Posted on: June 10, 2019 at 4:56 pm
Last updated: August 3, 2019 at 12:51 pm

Despite cannabis being now being legal for recreational use in 11 U.S states [1] (that number is likely to grow), you still have to get a license for medical marijuana from a doctor. Marijuana has both medical and recreational uses. Its active compounds are THC (tetrahydrocannabinol) and CBD (Cannabidiol).


Cannabis can be used medicinally for pain relief and reduction, stimulation of appetite (mostly in HIV patients), treatment of spasticity due to multiple sclerosis, inflammation, insomnia, mental disorders, and seizures [2].

Elderly people believe it helps them positively

A 2017 study conducted in Colorado suggests that elderly people above the age of 60 desire to use cannabis but have limited access to the medication [3]. At the end of the study which involved 136 senior citizens, a majority of the cannabis-using participants testified to the positive results they had achieved with the use of cannabis. They also admitted a desire to discuss this need for cannabis more openly and freely with their health care providers. Many feel that doctors are still attaching a stigma to marijuana and don’t seem to accept positive updates from recent research. In some cases, elderly people are forced to seek prescriptions elsewhere. This means seeking marijuana on the black market, which may not be medically safe for their use.


It was also discovered that the demand for marijuana is higher among senior citizens than in any other age groups, but they are highly reluctant to discuss this need with their doctors.

Elderly people use it to treat the discomforts that come with old age such as joint aches, muscle pain, and the discomforts that come with dementia and other medical conditions associated with old age.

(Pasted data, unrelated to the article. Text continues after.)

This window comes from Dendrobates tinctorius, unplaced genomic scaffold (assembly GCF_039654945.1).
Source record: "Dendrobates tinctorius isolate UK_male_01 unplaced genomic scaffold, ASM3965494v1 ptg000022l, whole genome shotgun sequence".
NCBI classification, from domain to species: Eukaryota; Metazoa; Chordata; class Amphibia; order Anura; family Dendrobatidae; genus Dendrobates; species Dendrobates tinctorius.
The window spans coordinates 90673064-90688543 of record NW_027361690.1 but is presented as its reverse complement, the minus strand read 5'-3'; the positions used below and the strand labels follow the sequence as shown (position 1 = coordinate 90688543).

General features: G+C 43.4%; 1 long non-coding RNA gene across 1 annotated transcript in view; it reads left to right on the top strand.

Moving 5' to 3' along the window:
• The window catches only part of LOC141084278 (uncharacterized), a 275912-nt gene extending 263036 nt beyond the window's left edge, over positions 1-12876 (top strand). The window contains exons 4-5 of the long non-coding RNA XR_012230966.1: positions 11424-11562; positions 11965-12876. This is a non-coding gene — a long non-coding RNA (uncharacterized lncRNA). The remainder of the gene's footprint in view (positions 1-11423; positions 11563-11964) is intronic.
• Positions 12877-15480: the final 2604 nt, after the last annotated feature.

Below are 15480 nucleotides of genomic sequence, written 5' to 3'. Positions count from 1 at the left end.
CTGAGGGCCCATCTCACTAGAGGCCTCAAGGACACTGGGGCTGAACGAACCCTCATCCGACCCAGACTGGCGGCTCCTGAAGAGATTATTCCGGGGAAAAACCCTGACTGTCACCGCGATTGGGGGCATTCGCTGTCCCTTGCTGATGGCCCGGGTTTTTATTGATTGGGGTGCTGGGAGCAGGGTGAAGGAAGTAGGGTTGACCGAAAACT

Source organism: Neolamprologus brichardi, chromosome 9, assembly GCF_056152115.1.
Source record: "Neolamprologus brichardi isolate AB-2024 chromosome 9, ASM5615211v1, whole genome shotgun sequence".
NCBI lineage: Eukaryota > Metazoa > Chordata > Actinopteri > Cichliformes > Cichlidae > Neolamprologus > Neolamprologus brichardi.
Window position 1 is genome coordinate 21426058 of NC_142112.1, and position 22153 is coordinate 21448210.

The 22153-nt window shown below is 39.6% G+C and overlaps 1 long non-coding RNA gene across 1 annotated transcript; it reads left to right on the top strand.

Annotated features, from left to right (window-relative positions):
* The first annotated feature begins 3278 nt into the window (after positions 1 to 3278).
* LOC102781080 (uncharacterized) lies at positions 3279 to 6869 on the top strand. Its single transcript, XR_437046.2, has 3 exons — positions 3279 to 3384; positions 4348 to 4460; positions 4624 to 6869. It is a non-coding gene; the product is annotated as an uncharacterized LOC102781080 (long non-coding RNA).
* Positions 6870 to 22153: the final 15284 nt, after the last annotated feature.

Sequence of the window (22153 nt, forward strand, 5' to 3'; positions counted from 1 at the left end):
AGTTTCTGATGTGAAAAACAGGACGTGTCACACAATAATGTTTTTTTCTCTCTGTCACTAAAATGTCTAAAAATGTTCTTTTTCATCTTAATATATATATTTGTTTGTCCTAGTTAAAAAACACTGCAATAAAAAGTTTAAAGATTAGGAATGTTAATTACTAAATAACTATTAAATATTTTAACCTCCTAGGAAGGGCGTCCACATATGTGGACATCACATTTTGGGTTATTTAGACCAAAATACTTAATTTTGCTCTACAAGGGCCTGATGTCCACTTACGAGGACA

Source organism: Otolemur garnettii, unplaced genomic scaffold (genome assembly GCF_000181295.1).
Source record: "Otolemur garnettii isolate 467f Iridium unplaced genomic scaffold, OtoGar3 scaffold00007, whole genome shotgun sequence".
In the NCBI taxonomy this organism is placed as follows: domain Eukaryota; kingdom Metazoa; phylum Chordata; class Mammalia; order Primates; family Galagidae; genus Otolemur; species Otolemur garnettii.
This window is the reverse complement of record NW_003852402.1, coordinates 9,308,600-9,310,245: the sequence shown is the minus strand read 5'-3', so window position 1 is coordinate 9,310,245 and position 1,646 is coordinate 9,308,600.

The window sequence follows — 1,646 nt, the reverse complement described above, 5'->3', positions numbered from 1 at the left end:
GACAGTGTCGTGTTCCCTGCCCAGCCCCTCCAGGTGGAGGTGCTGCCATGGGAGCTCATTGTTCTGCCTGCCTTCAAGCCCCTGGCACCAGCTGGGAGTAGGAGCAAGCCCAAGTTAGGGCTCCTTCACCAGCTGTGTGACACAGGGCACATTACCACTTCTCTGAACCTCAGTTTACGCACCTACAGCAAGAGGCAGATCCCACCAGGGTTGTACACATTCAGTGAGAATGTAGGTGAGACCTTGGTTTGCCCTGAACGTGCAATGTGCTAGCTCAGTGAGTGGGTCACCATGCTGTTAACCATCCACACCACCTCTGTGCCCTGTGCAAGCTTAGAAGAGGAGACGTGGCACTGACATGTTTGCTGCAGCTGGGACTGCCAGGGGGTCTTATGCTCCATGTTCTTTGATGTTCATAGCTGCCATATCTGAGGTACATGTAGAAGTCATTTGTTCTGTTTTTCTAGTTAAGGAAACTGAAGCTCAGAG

“Older Americans are using cannabis for a lot of different reasons,” said Hillary Lum, an assistant professor of medicine at the University of Colorado School of Medicine and coauthor of the study. “Some use it to manage pain while others use it for depression or anxiety.”

Legalization isn’t normalization

It’s no secret that marijuana has been stigmatized in the past, Refer Madness anyone? However, even with a changing outlook and the mountains of research, some of that stigma still remains. More people believe that if their health care providers would discuss the use of the drug more openly with them, they’d be able to reach a neutral ground and to discuss the pro’s and con’s, just like any other prescription medication.


“I think [doctors can] be a lot more open to learning about it and discussing it with their patients,” one of the participants said. “Because at this point I have told my primary care I was using it on my shoulder. And that was the end of the conversation. He didn’t want to know why, he didn’t want to know about effects, didn’t want to know about side effects, and didn’t want to know anything.”

Several other participants attested to the fact that getting the license to purchase medical marijuana from their doctors had proven to be Herculean. The doctors would outrightly refuse to certify them, and they’d usually be forced to go against the law to get the marijuana they need.